Once we passed Beaver Tail, the wind and swells picked up. Crossing the mouth of the Bay from Beaver Tail to Whale Rock is bumpy on a clam day. Today was no exception. It was bumpier than average, but far from uncomfortable.
From Whale Rock we paddled down to Narragansett Town Beach for lunch. Getting to the beach took some planning. The beach was busy, there was a little choppy surf, and the rip from Narrow River was in place. We stuck close to the rocks to avoid the rip and the surf. A few adventurous paddlers did take the opportunity to play.
Lunch was nice, but windy. It was the only point on the paddle that I regretted not wearing a drysuit. My legs got a little chilly. Several people pulled out storm cags for warmth. I took the opportunity to break out the emergency shelter for a little respite from the wind. The shelter, which is little more than a big nylon sheet, is a little unwieldy. Once inside the shell, you are toasty warm. From the inside, the shelter is easy to manage.
After lunch, we paddled back along the mainland coast and the rocks. The wind and the swell made it a fun ride. We also had the National Guard giving us a show of men being dangled from a helicopter. Gawking at the string of men being dragged through the air on a rope was a nice way to spend the breaks between surfing through rocks.
I've grown more cautious as I've gotten older. I am not more concerned about getting myself hurt; I'm more concerned about finding the time and money to get the kayak fixed. OK, I am also concerned about getting myself hurt. The worry is not really for myself though; it is for my family. How would my being injured effect them? Could I afford to get the kayak fixed without impacting them? That doesn't mean I don't want to play in the rocks. I just have to balance my desire to play with my responsibilities differently.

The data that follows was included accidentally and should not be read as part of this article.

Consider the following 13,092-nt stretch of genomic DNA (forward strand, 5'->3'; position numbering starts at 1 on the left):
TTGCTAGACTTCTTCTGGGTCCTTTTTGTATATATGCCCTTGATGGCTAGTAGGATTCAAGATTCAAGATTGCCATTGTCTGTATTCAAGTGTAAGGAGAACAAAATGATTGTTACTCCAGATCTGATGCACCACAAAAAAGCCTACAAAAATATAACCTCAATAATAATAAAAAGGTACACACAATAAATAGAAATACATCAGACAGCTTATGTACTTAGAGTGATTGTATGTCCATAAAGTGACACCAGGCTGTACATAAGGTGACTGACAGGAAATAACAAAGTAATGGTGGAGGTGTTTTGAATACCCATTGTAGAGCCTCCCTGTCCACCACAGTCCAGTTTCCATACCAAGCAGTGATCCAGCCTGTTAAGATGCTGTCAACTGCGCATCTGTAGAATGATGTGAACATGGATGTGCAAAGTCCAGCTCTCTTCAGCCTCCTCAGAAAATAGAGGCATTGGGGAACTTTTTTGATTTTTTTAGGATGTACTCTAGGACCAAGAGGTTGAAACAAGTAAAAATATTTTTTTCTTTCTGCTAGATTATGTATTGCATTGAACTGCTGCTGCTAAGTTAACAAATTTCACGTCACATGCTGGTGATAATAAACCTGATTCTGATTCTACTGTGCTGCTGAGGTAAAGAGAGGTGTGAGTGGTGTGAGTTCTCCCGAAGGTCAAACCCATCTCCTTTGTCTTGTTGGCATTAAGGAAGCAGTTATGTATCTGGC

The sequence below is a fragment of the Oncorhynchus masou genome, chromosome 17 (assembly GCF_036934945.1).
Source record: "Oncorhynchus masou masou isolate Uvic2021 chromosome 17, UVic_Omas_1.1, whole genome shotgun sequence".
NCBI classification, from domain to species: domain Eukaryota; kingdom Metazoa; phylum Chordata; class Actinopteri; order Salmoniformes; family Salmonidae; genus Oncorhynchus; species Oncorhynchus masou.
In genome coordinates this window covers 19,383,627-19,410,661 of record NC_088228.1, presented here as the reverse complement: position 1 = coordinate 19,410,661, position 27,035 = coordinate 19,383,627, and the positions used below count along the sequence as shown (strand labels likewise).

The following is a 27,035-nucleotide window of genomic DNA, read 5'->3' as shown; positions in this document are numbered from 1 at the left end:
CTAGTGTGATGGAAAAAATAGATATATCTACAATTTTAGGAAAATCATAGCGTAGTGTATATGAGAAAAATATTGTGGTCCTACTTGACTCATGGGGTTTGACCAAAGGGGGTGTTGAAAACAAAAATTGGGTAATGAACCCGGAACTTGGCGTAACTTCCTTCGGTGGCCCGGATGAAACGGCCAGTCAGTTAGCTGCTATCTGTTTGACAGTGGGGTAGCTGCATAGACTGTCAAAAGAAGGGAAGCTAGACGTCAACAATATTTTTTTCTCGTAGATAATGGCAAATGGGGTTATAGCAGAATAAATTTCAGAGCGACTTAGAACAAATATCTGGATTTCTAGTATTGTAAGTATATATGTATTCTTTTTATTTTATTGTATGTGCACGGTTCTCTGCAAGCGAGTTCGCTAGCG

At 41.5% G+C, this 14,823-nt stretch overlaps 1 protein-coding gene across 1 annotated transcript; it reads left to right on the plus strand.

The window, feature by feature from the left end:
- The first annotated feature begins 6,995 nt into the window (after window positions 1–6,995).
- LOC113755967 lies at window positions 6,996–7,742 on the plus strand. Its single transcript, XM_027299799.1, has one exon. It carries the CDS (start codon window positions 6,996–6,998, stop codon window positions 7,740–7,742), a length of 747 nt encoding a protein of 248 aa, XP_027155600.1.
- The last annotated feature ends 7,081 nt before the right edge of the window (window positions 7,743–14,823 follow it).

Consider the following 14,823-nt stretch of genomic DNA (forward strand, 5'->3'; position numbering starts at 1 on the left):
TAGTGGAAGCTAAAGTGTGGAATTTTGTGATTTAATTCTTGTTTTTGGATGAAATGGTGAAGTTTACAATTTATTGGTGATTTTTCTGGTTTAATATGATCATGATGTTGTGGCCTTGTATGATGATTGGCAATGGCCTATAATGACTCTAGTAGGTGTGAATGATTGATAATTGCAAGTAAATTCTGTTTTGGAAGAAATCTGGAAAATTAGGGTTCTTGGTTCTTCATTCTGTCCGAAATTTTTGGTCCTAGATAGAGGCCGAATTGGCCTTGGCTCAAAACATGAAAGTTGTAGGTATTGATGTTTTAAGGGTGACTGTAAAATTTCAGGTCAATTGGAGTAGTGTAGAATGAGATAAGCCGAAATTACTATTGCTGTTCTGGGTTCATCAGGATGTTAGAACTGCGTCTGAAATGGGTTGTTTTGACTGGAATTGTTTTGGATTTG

The rocks were fun. I didn't tackle all of the rocks, but I made anough runs to challenge and satiate the need. Ultimately, I think I enjoy the distance paddling more than the rock playing. The adrenaline rush is great. The quiet is better.
We ran into some paddler looking for surf in Bonnet Cove, so we checked the beach out. The surf was small. People played a little. I mostly just bobbed and recharged.
Back at the put-in, I did the mandatory roll on each side. I can still roll. They were not as pretty as in the past, but I get up.
The paddle was just what the doctor ordered. I drove home feeling much better and mentally relaxed. A good day on the water can wash away a lot of crap.

Sunday, September 21, 2014

Circumcisioned

I had given up hope for paddling the season. It looked like every weekend save for a very few were booked up. The fall season, while it can offer great paddling days, is also notorious for rainy weekends. Work was feeling like a long, bleak slog to nowhere. Is it any wonder that most representations of Autumn in literature are bleak and hopeless.